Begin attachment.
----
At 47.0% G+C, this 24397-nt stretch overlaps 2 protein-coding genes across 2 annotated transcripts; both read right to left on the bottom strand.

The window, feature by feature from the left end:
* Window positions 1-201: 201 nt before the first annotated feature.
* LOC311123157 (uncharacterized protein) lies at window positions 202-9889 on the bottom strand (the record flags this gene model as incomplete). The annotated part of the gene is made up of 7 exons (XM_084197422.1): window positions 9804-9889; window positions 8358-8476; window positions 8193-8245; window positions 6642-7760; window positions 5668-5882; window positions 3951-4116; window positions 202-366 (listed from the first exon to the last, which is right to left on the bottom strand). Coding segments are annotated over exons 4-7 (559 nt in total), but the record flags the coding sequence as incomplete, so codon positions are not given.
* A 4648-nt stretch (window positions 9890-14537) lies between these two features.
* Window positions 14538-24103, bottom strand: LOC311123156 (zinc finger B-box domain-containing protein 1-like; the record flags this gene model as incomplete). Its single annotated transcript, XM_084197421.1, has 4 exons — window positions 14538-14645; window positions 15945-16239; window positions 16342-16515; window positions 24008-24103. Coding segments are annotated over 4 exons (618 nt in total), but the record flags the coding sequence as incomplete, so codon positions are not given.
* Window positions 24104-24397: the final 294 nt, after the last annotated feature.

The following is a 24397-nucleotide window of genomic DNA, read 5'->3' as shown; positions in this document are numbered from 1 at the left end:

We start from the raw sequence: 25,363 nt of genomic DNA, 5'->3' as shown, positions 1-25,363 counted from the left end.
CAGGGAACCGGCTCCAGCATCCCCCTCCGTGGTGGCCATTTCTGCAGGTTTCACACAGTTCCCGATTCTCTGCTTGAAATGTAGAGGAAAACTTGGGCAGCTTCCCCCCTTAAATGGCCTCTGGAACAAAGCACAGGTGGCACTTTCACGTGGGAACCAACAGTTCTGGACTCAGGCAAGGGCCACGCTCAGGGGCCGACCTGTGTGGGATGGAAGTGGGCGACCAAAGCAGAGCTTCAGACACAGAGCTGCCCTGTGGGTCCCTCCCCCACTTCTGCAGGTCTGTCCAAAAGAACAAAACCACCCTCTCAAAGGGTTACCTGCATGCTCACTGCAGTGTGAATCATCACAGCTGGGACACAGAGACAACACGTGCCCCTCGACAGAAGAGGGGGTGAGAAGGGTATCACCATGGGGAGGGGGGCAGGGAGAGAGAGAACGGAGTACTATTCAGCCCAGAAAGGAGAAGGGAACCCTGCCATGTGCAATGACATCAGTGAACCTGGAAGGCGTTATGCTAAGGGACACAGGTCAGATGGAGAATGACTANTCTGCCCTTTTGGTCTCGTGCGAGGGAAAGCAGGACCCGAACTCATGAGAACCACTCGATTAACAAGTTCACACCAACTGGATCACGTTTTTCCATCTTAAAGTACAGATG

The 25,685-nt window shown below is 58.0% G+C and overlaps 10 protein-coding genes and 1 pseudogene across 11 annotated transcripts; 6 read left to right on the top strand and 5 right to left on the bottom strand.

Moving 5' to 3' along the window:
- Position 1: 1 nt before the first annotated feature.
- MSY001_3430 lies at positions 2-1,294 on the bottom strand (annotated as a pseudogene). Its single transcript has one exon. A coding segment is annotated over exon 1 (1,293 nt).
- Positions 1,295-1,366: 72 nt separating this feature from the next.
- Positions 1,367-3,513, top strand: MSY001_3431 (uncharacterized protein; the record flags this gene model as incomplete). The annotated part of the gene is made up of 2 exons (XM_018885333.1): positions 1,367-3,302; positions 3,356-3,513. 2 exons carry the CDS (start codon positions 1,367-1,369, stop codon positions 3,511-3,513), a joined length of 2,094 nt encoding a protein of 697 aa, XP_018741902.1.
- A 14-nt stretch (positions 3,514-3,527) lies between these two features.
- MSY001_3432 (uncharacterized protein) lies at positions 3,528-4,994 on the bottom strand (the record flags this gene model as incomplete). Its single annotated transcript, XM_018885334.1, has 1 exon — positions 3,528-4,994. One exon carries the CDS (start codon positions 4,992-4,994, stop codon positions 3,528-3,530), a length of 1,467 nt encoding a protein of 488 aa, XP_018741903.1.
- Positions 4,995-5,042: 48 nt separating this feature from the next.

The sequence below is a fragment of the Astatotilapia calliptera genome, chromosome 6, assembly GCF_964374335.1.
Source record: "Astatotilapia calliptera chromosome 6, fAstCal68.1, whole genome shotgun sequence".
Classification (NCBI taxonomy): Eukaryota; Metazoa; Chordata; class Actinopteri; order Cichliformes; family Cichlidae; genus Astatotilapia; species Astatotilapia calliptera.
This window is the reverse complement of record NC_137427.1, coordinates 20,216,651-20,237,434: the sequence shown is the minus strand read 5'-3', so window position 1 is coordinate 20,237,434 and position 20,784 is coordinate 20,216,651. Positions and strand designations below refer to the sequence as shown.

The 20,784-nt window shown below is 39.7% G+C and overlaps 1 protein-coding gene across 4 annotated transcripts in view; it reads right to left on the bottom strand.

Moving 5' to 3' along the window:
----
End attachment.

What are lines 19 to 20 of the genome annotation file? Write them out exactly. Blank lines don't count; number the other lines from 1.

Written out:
- Positions 4,995-5,042: 48 nt separating this feature from the next.

The sequence below is a fragment of the Astatotilapia calliptera genome, chromosome 6, assembly GCF_964374335.1.